Powered Peanut Butter!

So, you think you’ve got good peanut butter.

Do you have Arduino Powered Peanut Butter?!

I thought not!


This is a Modern Device RBBB with a custom program to display a variety of messages. The button on top turns the display on/off (with magic peanut fading in and out) and switches between messages (out of office, at lunch, etc). Every once in a while a random message will appear only to be replaced by the regular message.

There’s a CAT5 connection on the back of the jar for connecting to the display which will eventually have two or more panels. The display looks a little funny because of the long’ish exposure needed to get the glow of the button. The glow is provided by an LED also hooked to the Arduino to provide fading there as well.

It’s powered by a 5v 2A supply also plugged into the back next to the CAT5 connector.

I’ll also be adding control of two 1W lights, a Presagis Aeria LED ball and an R2D2 figure that makes noise.

I’ll be using a duplicate as part of my HoloController to show text messages outside the lab.

Technorati : arduino, led, peanut butter
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Holocontroller II

The next iteration of the HoloController is just about ready for use.

The on-board software is finally (no, really) ready to be wired up in the lab and I expect to do that tomorrow sometime.

The prototype controller is shown below with LEDs in place of connections to the relay board. I’ll likely leave those in as I’m wiring the two together so that I can clearly see that both ends are working. The lit LED below is a temporary status light that shows me the software on the Arduino is running.


The resistors are all 10K pull down resistors for input from the several switches that I’ve got on my workbench for turning laser and shutter power on/off. The 10K pot serves as a stand-in for the light sensor that sits above the table and is used to verify that the shutter opened as expected. Two voltage regulators provide 9v and 5v for various applications. I’ll be expanding their circuits soon to add diode protection and capacitor smoothing. An external board has TIP20’s for controlling the 1W LED status lights out in the hallway. At the moment they just blink or are steady-on but with the Arduino I can make them fade and add sound back back to the experience with an external piezo speaker. I miss having an R2D2 in the hallway like I did with the Lego RCX controller I started out with.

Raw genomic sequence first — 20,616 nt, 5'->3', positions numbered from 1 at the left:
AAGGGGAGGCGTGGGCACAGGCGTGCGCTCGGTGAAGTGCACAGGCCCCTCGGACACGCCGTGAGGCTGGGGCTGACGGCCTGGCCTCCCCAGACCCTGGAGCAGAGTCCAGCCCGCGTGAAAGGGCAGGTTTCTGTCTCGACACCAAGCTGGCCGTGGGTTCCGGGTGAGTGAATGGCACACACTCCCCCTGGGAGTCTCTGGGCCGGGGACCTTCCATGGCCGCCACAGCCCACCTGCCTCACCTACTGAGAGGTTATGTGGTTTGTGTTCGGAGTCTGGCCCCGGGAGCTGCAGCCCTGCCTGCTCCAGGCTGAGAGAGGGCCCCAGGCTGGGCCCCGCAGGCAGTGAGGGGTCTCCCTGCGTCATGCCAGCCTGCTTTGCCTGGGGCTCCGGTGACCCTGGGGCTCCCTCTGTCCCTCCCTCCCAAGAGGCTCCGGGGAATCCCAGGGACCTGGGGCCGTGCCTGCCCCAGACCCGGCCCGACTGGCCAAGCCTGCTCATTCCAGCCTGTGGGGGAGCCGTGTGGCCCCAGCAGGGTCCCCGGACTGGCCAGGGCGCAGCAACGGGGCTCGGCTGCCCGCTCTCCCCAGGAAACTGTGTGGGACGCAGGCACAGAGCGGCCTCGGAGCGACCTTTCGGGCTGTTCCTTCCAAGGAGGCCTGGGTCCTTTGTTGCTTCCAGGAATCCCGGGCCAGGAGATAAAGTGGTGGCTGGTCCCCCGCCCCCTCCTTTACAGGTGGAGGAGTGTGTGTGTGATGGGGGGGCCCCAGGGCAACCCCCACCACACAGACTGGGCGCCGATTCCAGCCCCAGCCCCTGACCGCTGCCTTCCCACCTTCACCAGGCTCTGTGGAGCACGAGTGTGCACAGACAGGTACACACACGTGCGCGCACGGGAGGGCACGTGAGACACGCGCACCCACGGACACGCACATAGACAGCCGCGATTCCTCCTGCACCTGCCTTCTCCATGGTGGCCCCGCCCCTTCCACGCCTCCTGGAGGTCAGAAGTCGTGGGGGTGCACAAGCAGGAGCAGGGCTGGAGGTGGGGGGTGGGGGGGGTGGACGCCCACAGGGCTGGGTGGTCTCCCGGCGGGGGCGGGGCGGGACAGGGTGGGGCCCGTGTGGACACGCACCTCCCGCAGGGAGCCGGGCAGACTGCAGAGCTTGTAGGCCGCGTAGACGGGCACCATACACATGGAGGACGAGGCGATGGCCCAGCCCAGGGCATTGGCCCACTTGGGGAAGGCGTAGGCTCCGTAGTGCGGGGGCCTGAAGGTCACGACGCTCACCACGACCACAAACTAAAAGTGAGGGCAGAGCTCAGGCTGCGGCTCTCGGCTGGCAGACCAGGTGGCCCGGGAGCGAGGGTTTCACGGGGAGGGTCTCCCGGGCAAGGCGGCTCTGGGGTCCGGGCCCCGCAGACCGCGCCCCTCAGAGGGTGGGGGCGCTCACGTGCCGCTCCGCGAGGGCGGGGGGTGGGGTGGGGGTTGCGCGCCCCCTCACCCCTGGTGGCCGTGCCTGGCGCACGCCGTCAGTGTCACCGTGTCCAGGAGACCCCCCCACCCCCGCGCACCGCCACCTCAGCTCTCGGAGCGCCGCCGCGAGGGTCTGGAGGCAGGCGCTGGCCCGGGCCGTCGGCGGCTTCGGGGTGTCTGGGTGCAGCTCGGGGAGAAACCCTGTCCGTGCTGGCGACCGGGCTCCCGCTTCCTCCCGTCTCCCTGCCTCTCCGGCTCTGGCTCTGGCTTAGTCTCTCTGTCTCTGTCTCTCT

I’ve got one digital and one analog pin open so sometime soon I expect I’ll be expanding the system with more monitoring and someday with a touch screen or something similar.

The Arduino software is capable of driving the lab all by itself but since it doesn’t have a UI, I still need to use the PC to provide an easy to use input interface.

I’ve updated the HoloController software with an Arduino driver that simply sends port commands like the K8000 driver did and otherwise still controls the lab and exposures. Soon I’ll modify the PC software so the Arduino handles all the work which means the interface will move to an all-serial command set that can be more easily ported to other languages. The protocols are all written and tested now.

Woot! for Arduino!

A view of the table is available over here.

Technorati : arduino, automation, hologram, holography, lab
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Safelight for the computer


If you find yourself needing to take your laptop into the lab, you can make life simpler by making a safelight cover for the screen.

I know most of you who make holograms don’t carry around a tablet and those who carry around one probably don’t make holograms but for others who, like me, do both, here’s a way to take the computer into the lab without having to turn the screen off while film is out and about and you can save your "night" vision for what is probably a dimly lit lab.

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